My answer, originally published on Quora.

Q: Should I finish a degree in CS if I don't really want to be a software engineer?

Some context: I started a degree in engineering, did well in it academically (marks wise, I was typically in the top 10% of the class; not that this really matters, but I guess I'm trying to illustrate why I decided to stop) -- eventually I became dissatisfied/disillusioned with how rigid the program was and, through internships, didn't identify any jobs that it would qualify me for that I was particularly enthusiastic about, either.

I am now going back to school, and could major in just about anything, but because of courses I've already completed and general interest in the courses themselves, I am leaning towards CS (perhaps with a minor in an unrelated interest). As the title says, though, I don't really want to be a software engineer (nor do I particularly want to go into academia in CS, though I'm not completely against the idea). I am fairly confident that I want to end up in the technology industry in some capacity, but less as a developer and more as a UI designer (or even a writer, or patent lawyer if I decide to go the law route).

My rationale for finishing the CS degree is: a) I feel like I would be taken more seriously in some sort of non-developer technical role, b) I feel that it would give me 'something to fall back on' if times are tough and I need to do software development to make some money. Do you think these are good reasons, and if so, should I be wary about easily being pigeonholed as a 'developer'? Or perhaps you could suggest an approach to my education that might make a bit more sense for my goals? I agree that a CS degree might be a bit overkill for what I ultimately want to do, but I'm treating it both as an exercise in curiosity (I'm always interested in learning in general; in this case about data structures/algorithms in the abstract), as well as "proof that I can do the stuff if I need to."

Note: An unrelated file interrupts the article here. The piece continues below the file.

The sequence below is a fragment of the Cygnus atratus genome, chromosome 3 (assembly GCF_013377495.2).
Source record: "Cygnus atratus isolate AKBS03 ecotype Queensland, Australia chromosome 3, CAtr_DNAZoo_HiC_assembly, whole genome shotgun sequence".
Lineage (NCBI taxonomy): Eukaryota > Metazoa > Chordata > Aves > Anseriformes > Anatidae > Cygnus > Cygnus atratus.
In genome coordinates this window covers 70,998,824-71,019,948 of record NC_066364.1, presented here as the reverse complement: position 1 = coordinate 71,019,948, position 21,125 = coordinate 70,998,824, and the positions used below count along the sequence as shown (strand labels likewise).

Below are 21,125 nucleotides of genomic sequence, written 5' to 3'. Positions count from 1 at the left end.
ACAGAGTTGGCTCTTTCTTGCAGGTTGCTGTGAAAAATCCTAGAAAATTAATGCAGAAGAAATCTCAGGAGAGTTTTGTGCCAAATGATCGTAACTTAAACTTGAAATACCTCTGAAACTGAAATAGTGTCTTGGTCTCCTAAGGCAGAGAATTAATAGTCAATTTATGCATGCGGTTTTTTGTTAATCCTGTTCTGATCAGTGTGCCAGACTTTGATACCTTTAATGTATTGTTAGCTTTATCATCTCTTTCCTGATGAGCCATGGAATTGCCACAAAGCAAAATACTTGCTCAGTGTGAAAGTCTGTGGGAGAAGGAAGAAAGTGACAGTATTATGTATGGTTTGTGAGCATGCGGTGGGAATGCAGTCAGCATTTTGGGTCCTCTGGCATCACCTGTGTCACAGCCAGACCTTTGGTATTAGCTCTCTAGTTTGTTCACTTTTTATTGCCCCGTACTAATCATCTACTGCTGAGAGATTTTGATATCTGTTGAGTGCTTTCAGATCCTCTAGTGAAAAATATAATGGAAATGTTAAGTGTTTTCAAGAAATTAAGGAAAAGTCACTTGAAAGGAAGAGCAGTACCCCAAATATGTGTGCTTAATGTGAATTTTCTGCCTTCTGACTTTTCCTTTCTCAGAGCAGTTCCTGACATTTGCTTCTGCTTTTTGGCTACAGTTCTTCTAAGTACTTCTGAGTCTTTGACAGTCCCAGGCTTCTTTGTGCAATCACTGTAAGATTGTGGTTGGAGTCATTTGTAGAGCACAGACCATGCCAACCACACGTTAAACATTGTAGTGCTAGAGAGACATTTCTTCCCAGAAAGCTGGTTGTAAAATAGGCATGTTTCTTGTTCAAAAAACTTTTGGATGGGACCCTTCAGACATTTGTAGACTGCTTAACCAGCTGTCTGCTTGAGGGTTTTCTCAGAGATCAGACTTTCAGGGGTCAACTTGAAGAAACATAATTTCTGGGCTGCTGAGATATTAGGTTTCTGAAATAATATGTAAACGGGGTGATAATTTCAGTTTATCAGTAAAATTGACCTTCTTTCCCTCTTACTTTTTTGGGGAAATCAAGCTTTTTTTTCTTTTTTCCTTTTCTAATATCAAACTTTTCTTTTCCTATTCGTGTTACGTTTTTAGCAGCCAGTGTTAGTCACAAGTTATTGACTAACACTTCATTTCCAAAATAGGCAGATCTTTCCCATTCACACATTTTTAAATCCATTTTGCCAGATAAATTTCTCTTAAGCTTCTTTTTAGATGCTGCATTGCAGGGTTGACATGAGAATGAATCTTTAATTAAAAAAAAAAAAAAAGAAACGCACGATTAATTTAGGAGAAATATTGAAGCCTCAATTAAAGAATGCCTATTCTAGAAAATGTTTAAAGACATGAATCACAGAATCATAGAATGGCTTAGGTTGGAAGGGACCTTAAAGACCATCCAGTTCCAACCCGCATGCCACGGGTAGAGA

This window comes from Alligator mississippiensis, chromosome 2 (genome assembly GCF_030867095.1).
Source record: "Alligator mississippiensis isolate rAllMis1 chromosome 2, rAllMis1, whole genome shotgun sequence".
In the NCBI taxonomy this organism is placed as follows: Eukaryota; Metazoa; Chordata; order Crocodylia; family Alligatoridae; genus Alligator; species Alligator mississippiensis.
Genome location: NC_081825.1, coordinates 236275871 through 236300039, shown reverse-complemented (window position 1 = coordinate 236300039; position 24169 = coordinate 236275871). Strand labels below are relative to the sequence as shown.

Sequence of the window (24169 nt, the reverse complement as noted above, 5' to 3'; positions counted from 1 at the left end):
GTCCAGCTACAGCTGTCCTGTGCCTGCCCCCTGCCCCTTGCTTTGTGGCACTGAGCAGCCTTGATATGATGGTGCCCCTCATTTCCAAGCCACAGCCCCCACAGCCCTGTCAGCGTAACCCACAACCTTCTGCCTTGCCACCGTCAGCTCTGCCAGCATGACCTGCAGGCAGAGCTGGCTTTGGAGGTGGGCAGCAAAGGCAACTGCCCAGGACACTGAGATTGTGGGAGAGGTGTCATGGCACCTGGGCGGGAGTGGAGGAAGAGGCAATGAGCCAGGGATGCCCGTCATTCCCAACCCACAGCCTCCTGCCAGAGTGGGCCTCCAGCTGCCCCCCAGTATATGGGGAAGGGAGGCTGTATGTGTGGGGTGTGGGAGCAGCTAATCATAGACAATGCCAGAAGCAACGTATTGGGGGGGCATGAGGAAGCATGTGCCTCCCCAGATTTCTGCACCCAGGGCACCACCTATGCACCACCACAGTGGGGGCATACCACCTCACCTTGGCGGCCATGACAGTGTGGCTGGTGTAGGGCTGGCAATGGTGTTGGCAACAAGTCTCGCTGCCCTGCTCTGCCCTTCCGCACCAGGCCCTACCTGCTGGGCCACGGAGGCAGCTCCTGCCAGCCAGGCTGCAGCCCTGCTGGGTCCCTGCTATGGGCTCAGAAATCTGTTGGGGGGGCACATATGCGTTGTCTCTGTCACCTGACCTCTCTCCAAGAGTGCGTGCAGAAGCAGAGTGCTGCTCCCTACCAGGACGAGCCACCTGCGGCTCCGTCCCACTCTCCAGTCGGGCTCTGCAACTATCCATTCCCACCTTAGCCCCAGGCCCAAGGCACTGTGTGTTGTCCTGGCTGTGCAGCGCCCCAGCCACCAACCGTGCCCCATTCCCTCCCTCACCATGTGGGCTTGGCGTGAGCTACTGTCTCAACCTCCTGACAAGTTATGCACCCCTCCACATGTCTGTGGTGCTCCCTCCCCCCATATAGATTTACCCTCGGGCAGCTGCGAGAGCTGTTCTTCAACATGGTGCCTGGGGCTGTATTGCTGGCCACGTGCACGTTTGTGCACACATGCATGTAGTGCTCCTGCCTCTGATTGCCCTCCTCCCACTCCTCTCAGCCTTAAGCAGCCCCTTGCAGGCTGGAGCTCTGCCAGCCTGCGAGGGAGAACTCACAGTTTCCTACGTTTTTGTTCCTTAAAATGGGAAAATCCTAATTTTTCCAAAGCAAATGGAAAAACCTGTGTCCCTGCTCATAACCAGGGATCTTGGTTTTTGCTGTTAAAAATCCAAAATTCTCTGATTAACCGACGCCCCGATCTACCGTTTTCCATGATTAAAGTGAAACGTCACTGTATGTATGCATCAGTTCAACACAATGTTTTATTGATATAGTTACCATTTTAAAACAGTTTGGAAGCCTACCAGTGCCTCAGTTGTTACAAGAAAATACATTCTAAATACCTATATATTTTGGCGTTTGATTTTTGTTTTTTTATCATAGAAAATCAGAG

My Answer:

If you want to end up in the tech industry in any capacity -- be it in marketing, sales, user experience, consulting, general management, finance, business development, product management, operations, or patent law -- a bachelors degree in computer science will help you more than any other degree I can think of (although I would advise you to continue on to business or law school if you want to do finance or law). That's why Scott Thompson, the disgraced former CEO of Yahoo!, who is far removed from being an actual software engineer, felt that having a BS in computer science was important enough to lie about it.

Take it from me, a non-Engineer working in the High Tech industry, who has a BS in computer science and an MBA in marketing. Although I haven't coded professionally in well over a decade, everyone STILL cares about my computer science Bachelors. And WAY more people care about that computer science degree than my MBA.

And like I said, I'm not an engineer - I've been in product management, product marketing, project management, user experience, and management consulting. In all of these functions, I found that a computer science degree made me highly desirable. It did not "pigeonhole" me at all, and in fact really expanded the options available to me.

But better than the credibility that the computer science degree will give you is the learning. You'll develop a better understanding of how technology works and its limitations, and how to think about technical problems. This understanding will stay with you throughout your entire career (as it has for me) and will help you professionally. I still use what I learned as a computer science major every single day.